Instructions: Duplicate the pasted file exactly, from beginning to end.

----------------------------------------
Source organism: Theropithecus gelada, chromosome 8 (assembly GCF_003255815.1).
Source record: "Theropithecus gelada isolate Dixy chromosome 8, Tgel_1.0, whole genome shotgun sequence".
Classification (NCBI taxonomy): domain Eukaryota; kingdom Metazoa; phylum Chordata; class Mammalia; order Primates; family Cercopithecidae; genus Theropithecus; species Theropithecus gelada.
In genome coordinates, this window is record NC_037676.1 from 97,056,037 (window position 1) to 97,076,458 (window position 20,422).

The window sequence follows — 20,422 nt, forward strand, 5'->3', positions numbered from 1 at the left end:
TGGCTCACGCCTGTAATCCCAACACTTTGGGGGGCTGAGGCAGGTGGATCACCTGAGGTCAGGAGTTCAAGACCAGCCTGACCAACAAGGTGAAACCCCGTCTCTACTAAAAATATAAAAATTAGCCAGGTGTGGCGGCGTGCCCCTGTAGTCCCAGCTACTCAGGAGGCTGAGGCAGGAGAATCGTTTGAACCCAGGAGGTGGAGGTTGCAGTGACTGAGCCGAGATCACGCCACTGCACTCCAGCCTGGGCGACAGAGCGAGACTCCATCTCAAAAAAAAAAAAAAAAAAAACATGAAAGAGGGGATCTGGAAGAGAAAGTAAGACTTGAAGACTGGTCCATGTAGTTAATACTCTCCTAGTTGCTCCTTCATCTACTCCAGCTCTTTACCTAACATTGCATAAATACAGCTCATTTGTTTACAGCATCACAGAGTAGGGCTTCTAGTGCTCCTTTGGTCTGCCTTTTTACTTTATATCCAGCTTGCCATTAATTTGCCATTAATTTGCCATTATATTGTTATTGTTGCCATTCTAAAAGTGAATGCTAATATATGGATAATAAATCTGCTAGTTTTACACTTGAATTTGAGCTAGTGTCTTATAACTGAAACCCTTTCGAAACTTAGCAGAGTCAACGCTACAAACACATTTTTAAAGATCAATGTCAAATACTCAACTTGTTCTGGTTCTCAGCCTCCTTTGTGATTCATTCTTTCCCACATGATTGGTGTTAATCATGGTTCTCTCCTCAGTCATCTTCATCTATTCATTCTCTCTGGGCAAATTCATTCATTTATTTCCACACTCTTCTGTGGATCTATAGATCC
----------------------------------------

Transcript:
Source organism: Theropithecus gelada, chromosome 8 (assembly GCF_003255815.1).
Source record: "Theropithecus gelada isolate Dixy chromosome 8, Tgel_1.0, whole genome shotgun sequence".
Classification (NCBI taxonomy): domain Eukaryota; kingdom Metazoa; phylum Chordata; class Mammalia; order Primates; family Cercopithecidae; genus Theropithecus; species Theropithecus gelada.
In genome coordinates, this window is record NC_037676.1 from 97,056,037 (window position 1) to 97,076,458 (window position 20,422).

The window sequence follows — 20,422 nt, forward strand, 5'->3', positions numbered from 1 at the left end:
TGGCTCACGCCTGTAATCCCAACACTTTGGGGGGCTGAGGCAGGTGGATCACCTGAGGTCAGGAGTTCAAGACCAGCCTGACCAACAAGGTGAAACCCCGTCTCTACTAAAAATATAAAAATTAGCCAGGTGTGGCGGCGTGCCCCTGTAGTCCCAGCTACTCAGGAGGCTGAGGCAGGAGAATCGTTTGAACCCAGGAGGTGGAGGTTGCAGTGACTGAGCCGAGATCACGCCACTGCACTCCAGCCTGGGCGACAGAGCGAGACTCCATCTCAAAAAAAAAAAAAAAAAAAACATGAAAGAGGGGATCTGGAAGAGAAAGTAAGACTTGAAGACTGGTCCATGTAGTTAATACTCTCCTAGTTGCTCCTTCATCTACTCCAGCTCTTTACCTAACATTGCATAAATACAGCTCATTTGTTTACAGCATCACAGAGTAGGGCTTCTAGTGCTCCTTTGGTCTGCCTTTTTACTTTATATCCAGCTTGCCATTAATTTGCCATTAATTTGCCATTATATTGTTATTGTTGCCATTCTAAAAGTGAATGCTAATATATGGATAATAAATCTGCTAGTTTTACACTTGAATTTGAGCTAGTGTCTTATAACTGAAACCCTTTCGAAACTTAGCAGAGTCAACGCTACAAACACATTTTTAAAGATCAATGTCAAATACTCAACTTGTTCTGGTTCTCAGCCTCCTTTGTGATTCATTCTTTCCCACATGATTGGTGTTAATCATGGTTCTCTCCTCAGTCATCTTCATCTATTCATTCTCTCTGGGCAAATTCATTCATTTATTTCCACACTCTTCTGTGGATCTATAGATCC